That’s what someone said to me today.
“Well Sam, you’re a writer. You have to just make time for the romance. It’s like a real relationship.”
Oh, I hate when people say crap like that, especially when they’re right.
Writing is just that; it’s a romance. It’s an intimate relationship between you, the creative potential that’s just fighting to get out, and your ability to organize and prioritize your crazy planet in such a way that you CREATE moments to be romantic.
I wrote a blog a while back (way too long ago) about romancing the Muse. It is so crazy vital for a writer or any kind of artist to romance their Muse, but sometimes you have to go against emotion and personal will power. Sometimes you have to MAKE it happen.
Many of the poems, articles, and short stories I have written, were written while I was under the intimate intoxication of the sheer overwhelming Moment I was having with my Muse. It’s in those times that I can pour out 12,000 words in an evening without stopping once to think, and it is usually really freaking good. Unfortunately this only last a while. Then you have to work for it.
It really is like a relationship.
Stage One: If your dating, it’s like that period of time where you are so head over heels in love that the whole world is flowers and beautiful things. Or when you get married (Congrads to my friend Jordan and Kayla who just tied the knot) and there’s that insane honeymoon stage where both people are so drunk on each other, that nothing on the planet could ever seem to be too unpleasant again, because you have each other forever. And you can’t forget that somehow you are the only two people on the planet that are perfect, and you found each other.
Stage One is freaking amazing. It’s just a lot of romancing, dreaming big, believing in magic, and having tons of sex. (I’m still talking literarily)
Stage Two: The magic slowly starts to wear down. You start to realize that, although it’d be awesome to travel the world, make-out 8 hours a day, and bask in each others perfection, truth is: There are other responsibilities. There is work to be done, errands to run, messes to clean up, other people in the world you have obligations to. Not only that but you notice the not as perfect things about each other. To make a long story a little less long: reality started to show up in not so pleasant ways.
As a writer this this that funk you get into where you start to realize that your love, writing, has it’s not so romantic aspects to it. You start to see that sometimes the Muse is not going to show up, sometimes the characters won’t speak. Sometimes work happens. Some times you are just too tired or stressed to think creatively.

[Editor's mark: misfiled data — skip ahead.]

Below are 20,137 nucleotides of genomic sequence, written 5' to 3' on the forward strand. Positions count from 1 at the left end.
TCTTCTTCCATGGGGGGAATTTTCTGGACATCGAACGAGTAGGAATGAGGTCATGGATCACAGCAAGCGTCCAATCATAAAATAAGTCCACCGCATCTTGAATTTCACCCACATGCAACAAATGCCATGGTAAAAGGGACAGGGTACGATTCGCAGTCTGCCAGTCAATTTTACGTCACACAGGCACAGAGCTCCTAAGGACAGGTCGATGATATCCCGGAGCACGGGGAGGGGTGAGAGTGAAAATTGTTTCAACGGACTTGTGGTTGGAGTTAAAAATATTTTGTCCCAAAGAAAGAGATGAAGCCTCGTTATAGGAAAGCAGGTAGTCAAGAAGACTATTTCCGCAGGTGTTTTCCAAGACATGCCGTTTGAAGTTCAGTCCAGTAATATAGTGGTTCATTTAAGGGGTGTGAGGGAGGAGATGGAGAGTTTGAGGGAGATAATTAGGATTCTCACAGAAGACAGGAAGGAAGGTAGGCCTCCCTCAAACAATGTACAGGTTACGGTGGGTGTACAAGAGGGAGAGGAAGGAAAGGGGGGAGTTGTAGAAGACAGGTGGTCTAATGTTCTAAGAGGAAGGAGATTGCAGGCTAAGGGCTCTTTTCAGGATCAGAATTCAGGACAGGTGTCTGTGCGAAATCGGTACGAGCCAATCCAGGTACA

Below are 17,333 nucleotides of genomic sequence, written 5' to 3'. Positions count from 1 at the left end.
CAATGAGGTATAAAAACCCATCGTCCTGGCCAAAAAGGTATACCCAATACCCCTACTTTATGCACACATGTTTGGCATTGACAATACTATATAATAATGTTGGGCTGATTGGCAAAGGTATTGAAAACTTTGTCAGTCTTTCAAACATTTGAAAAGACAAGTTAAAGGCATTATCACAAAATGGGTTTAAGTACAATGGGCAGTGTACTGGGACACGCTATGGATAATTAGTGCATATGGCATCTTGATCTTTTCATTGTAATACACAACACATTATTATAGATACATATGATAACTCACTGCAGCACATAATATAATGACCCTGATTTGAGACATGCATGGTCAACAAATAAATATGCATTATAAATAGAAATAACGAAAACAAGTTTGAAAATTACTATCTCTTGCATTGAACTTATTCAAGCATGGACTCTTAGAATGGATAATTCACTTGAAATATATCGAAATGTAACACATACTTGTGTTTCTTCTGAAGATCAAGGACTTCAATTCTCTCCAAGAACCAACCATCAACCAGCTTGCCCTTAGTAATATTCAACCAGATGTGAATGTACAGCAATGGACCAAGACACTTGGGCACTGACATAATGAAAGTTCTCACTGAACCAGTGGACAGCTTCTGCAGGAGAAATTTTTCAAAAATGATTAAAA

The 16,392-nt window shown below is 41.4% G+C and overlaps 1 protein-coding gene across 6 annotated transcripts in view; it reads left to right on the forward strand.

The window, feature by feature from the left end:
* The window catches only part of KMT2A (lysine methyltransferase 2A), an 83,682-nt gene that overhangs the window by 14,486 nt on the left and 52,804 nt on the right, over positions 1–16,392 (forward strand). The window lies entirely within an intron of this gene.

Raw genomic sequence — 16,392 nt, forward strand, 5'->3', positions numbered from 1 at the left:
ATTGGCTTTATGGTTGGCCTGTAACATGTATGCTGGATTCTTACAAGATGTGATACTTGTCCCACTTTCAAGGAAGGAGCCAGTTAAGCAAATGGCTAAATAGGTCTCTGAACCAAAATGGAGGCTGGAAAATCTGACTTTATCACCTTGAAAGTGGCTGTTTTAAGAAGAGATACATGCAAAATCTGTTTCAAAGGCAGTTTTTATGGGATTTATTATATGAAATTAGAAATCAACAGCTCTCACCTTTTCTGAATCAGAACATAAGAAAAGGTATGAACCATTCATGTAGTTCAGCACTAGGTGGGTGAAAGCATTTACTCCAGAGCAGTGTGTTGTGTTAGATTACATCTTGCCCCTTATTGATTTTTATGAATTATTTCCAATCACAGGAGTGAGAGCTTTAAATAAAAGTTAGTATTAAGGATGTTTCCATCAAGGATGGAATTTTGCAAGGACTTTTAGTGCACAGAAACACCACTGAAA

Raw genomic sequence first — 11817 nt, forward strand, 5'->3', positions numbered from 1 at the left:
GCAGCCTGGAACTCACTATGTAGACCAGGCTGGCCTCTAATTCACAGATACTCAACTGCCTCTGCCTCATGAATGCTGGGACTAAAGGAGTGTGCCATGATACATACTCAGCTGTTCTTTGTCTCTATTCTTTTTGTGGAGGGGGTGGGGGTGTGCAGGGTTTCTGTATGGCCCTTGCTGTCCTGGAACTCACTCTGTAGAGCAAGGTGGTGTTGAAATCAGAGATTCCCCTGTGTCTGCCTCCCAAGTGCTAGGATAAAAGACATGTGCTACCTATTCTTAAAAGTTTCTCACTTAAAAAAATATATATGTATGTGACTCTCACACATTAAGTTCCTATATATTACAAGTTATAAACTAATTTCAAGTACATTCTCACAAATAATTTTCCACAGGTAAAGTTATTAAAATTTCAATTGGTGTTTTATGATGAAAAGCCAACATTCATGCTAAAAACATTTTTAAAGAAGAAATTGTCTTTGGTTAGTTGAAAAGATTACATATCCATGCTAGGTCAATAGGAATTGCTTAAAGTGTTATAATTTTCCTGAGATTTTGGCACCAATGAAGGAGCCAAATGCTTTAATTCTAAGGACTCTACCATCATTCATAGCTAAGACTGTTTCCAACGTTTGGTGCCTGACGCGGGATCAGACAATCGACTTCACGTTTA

This is when you have to decide about your Stage Three.
For some writers, this is the place where they decide the commitment demands too much. Some writers find themselves passionate about other things. But for those truly committed, sold out, romantic artistic lovers, this is the time to re-evaluate priorities.
This is the time where you decide to break out of the funk. To say “I am a writer, that’s what I am, so now, what am I going to do with it?”
This is where you decide to find a way to get your fingers on a computer, or a pen in your hand, and force it on the paper. This is where you Make the Time for the Romance.
This is the same way relationships work out. They either work or they don’t, and it all comes down to deciding who you are, and what your going to do about it.
If you need to find a good book about creative ways to write. Do it.
If you need to talk long walks on the beach, or around your neighborhood to get the Muse Juice flowing. Do it.
Listen to music
Read some poetry
Because once you have stretched and struggled through Stage Two, and determined to keep plunging forward, you’ve grown so much that the future trials just don’t seem as hard because you know what to expect and know to fight for what you love so much.
And when you create the habit of Make Time for the Romance… the passion just gets better and better.
The struggles will come, they always do. Just don’t give up, because we are something amazing.
We are writers.
Write, write, write